Dr. Patricia Farrell on Medika Life

The “Colors” of Sounds Have an Effect on All of Us

Who knew sounds had "colors" which specifically affect us in terms of attention, mood, and relaxation? Now we know.

Forest bathing is having its day in the sunshine of research, which is beneficial. Why? What can we get from walking in a forest or park or simply out in the fresh air? Fresh air, hopefully, but there’s more there than we realize, and now that extra little something is coming up for air, and it’s sound. And it’s not restricted to forest or garden environments because this is something we can take with us, have in our homes or use in other aspects of our lives.

Have you ever thought that sound might have colors like white, pink, or brown? The naming may be something new, with the possible exception of white noise used in some therapeutic environments to protect confidentiality.

But the concept of specific sounds and how they may be helpful therapeutically has been receiving renewed attention since a non-scientist, Irv Teibel, began recording nature’s sounds in 1969. The true benefit of these aspects of nature and other sounds in the human aural spectrum would take time to be realized as having broad utility in healthcare or activities that require freedom from distraction.

Noise, or should we refer to it as sound differences according to the wavelength or frequency it comes across, is delineated in several different “colors. The colors currently identified include white, green, brown, pink, violet, blue, and gray noise. There’s even red noise, a form of brown noise by another name.

If all of this is confusing, it is understandable. Still, it is an interesting aspect of how sound, a.k.a. noise, might help treat psychological disorders, reduce stress, or assist us in our everyday activities.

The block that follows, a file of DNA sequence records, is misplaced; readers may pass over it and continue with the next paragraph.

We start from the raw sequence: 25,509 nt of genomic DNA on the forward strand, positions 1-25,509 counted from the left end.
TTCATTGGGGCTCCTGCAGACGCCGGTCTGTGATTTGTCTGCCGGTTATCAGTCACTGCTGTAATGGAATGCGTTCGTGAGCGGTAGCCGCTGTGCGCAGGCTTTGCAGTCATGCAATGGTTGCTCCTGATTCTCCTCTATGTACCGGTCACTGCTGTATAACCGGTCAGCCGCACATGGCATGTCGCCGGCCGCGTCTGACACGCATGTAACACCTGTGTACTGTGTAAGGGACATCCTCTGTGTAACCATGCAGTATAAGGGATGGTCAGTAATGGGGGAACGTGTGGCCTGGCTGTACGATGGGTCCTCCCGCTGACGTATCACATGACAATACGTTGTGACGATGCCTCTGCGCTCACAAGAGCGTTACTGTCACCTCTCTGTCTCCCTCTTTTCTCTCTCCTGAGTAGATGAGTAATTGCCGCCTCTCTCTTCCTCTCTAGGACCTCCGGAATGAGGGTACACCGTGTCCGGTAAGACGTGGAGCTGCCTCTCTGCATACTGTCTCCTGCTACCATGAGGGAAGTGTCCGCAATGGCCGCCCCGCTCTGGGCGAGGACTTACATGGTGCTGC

Clinicians use white noise machines to mask discussions in their offices. Many small machines producing this audio signal are readily available to anyone. The frequency is 40 Hz to 60 Hz and may vary according to its use. Each noise, except white noise, may have a specific service and produce different effects on anyone listening to it.

Of course, black noise is the absence of sound (silence), as it would usually be called. The intricacies of these noise productions or the physics involved will not be discussed here but only offered as potential research for anyone interested in sound production and how sound may be manipulated for best use in, for example, music in therapeutic settings, work, academic efforts, writing, etc. And sound has found a home in assisting those with ADHD.

Empirically, white noise therapy has been able to improve specific tasks affected by ADHD symptoms, including speech recognition and reading and writing speed. Educational performance is one of the prime areas where any intervention, such as sound utility, might be effective. Without early intervention, this disorder has a negative effect on their lives, their educational efforts, their career opportunities, and also the social interactions they may pursue in the future.